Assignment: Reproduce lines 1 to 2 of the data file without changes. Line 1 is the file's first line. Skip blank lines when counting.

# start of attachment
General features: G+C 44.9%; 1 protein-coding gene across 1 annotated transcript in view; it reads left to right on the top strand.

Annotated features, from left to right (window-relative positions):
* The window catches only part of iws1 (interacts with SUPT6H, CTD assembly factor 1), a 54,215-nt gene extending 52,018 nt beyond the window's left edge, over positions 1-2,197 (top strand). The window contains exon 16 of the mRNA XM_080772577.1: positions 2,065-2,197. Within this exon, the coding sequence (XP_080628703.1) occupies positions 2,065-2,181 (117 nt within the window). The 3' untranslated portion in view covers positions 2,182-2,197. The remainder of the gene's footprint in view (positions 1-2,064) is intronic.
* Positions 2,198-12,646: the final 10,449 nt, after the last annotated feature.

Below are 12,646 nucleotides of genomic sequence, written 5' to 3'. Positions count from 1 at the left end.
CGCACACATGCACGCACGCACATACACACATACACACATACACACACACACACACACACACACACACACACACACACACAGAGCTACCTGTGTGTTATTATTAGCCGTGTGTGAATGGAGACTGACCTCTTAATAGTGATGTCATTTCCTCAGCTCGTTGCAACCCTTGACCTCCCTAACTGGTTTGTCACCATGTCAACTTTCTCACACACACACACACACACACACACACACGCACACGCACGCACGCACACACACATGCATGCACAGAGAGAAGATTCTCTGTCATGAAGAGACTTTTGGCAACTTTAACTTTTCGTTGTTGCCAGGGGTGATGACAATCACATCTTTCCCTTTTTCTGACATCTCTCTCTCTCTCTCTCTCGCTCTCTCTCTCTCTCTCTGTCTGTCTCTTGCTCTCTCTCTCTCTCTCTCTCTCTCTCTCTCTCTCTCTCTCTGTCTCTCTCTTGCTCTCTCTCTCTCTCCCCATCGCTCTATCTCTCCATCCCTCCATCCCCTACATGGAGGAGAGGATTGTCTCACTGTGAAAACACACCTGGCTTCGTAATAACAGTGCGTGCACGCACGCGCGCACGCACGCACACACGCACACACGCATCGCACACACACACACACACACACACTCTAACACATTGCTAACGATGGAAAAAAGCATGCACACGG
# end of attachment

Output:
General features: G+C 44.9%; 1 protein-coding gene across 1 annotated transcript in view; it reads left to right on the top strand.

Annotated features, from left to right (window-relative positions):